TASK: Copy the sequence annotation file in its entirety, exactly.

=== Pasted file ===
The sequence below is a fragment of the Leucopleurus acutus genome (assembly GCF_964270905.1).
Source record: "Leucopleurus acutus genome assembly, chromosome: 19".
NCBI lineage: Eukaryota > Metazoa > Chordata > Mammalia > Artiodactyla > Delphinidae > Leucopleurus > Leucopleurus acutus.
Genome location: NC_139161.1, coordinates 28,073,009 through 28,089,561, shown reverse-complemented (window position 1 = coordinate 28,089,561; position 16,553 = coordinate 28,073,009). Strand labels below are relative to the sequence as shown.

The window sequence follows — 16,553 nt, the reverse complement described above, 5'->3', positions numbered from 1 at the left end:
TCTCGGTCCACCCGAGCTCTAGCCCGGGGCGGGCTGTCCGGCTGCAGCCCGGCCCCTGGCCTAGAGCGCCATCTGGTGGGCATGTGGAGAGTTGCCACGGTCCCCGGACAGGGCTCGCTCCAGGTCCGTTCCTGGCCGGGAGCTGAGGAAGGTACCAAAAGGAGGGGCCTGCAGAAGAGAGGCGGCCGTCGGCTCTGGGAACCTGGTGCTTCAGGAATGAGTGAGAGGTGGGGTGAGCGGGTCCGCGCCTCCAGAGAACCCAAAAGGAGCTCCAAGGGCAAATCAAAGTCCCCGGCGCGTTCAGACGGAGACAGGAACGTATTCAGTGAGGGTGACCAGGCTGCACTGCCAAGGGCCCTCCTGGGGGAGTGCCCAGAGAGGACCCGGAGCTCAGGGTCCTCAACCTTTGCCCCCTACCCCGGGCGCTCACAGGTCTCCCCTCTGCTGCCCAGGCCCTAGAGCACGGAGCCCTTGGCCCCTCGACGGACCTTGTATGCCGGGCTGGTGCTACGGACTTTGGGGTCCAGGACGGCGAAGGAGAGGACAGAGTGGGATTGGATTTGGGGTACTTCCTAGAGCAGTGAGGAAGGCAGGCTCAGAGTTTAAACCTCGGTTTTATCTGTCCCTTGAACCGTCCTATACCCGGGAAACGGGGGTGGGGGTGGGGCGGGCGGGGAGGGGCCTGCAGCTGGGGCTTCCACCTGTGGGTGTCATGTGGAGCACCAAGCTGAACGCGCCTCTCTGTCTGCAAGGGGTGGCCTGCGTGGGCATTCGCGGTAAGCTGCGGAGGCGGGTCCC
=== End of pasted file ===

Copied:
The sequence below is a fragment of the Leucopleurus acutus genome (assembly GCF_964270905.1).
Source record: "Leucopleurus acutus genome assembly, chromosome: 19".
NCBI lineage: Eukaryota > Metazoa > Chordata > Mammalia > Artiodactyla > Delphinidae > Leucopleurus > Leucopleurus acutus.
Genome location: NC_139161.1, coordinates 28,073,009 through 28,089,561, shown reverse-complemented (window position 1 = coordinate 28,089,561; position 16,553 = coordinate 28,073,009). Strand labels below are relative to the sequence as shown.

The window sequence follows — 16,553 nt, the reverse complement described above, 5'->3', positions numbered from 1 at the left end:
TCTCGGTCCACCCGAGCTCTAGCCCGGGGCGGGCTGTCCGGCTGCAGCCCGGCCCCTGGCCTAGAGCGCCATCTGGTGGGCATGTGGAGAGTTGCCACGGTCCCCGGACAGGGCTCGCTCCAGGTCCGTTCCTGGCCGGGAGCTGAGGAAGGTACCAAAAGGAGGGGCCTGCAGAAGAGAGGCGGCCGTCGGCTCTGGGAACCTGGTGCTTCAGGAATGAGTGAGAGGTGGGGTGAGCGGGTCCGCGCCTCCAGAGAACCCAAAAGGAGCTCCAAGGGCAAATCAAAGTCCCCGGCGCGTTCAGACGGAGACAGGAACGTATTCAGTGAGGGTGACCAGGCTGCACTGCCAAGGGCCCTCCTGGGGGAGTGCCCAGAGAGGACCCGGAGCTCAGGGTCCTCAACCTTTGCCCCCTACCCCGGGCGCTCACAGGTCTCCCCTCTGCTGCCCAGGCCCTAGAGCACGGAGCCCTTGGCCCCTCGACGGACCTTGTATGCCGGGCTGGTGCTACGGACTTTGGGGTCCAGGACGGCGAAGGAGAGGACAGAGTGGGATTGGATTTGGGGTACTTCCTAGAGCAGTGAGGAAGGCAGGCTCAGAGTTTAAACCTCGGTTTTATCTGTCCCTTGAACCGTCCTATACCCGGGAAACGGGGGTGGGGGTGGGGCGGGCGGGGAGGGGCCTGCAGCTGGGGCTTCCACCTGTGGGTGTCATGTGGAGCACCAAGCTGAACGCGCCTCTCTGTCTGCAAGGGGTGGCCTGCGTGGGCATTCGCGGTAAGCTGCGGAGGCGGGTCCC